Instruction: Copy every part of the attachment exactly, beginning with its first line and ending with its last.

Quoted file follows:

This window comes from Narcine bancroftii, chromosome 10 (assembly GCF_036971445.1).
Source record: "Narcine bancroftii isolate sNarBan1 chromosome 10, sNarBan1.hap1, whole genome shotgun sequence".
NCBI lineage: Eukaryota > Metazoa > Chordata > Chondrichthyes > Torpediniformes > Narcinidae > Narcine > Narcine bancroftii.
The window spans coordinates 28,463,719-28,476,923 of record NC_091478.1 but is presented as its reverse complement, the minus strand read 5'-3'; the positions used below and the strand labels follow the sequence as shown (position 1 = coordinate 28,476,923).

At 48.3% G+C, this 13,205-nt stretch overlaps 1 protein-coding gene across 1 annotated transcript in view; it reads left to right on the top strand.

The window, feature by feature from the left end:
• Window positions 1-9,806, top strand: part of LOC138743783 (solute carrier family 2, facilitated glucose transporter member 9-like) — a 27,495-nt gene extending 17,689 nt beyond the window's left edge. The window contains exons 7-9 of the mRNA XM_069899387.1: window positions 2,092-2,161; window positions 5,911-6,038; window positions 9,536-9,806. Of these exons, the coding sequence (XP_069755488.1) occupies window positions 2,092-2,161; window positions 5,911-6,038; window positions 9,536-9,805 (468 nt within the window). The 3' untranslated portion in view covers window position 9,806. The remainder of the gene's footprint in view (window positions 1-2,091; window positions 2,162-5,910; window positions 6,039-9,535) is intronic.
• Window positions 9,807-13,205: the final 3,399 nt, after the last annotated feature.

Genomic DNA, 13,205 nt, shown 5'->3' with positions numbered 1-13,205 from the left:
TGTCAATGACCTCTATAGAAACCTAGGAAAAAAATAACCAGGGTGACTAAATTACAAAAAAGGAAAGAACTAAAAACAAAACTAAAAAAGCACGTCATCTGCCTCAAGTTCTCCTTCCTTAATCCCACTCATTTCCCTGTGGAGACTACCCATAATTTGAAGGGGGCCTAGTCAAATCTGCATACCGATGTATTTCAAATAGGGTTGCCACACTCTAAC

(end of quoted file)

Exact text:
This window comes from Narcine bancroftii, chromosome 10 (assembly GCF_036971445.1).
Source record: "Narcine bancroftii isolate sNarBan1 chromosome 10, sNarBan1.hap1, whole genome shotgun sequence".
NCBI lineage: Eukaryota > Metazoa > Chordata > Chondrichthyes > Torpediniformes > Narcinidae > Narcine > Narcine bancroftii.
The window spans coordinates 28,463,719-28,476,923 of record NC_091478.1 but is presented as its reverse complement, the minus strand read 5'-3'; the positions used below and the strand labels follow the sequence as shown (position 1 = coordinate 28,476,923).

At 48.3% G+C, this 13,205-nt stretch overlaps 1 protein-coding gene across 1 annotated transcript in view; it reads left to right on the top strand.

The window, feature by feature from the left end:
• Window positions 1-9,806, top strand: part of LOC138743783 (solute carrier family 2, facilitated glucose transporter member 9-like) — a 27,495-nt gene extending 17,689 nt beyond the window's left edge. The window contains exons 7-9 of the mRNA XM_069899387.1: window positions 2,092-2,161; window positions 5,911-6,038; window positions 9,536-9,806. Of these exons, the coding sequence (XP_069755488.1) occupies window positions 2,092-2,161; window positions 5,911-6,038; window positions 9,536-9,805 (468 nt within the window). The 3' untranslated portion in view covers window position 9,806. The remainder of the gene's footprint in view (window positions 1-2,091; window positions 2,162-5,910; window positions 6,039-9,535) is intronic.
• Window positions 9,807-13,205: the final 3,399 nt, after the last annotated feature.

Genomic DNA, 13,205 nt, shown 5'->3' with positions numbered 1-13,205 from the left:
TGTCAATGACCTCTATAGAAACCTAGGAAAAAAATAACCAGGGTGACTAAATTACAAAAAAGGAAAGAACTAAAAACAAAACTAAAAAAGCACGTCATCTGCCTCAAGTTCTCCTTCCTTAATCCCACTCATTTCCCTGTGGAGACTACCCATAATTTGAAGGGGGCCTAGTCAAATCTGCATACCGATGTATTTCAAATAGGGTTGCCACACTCTAAC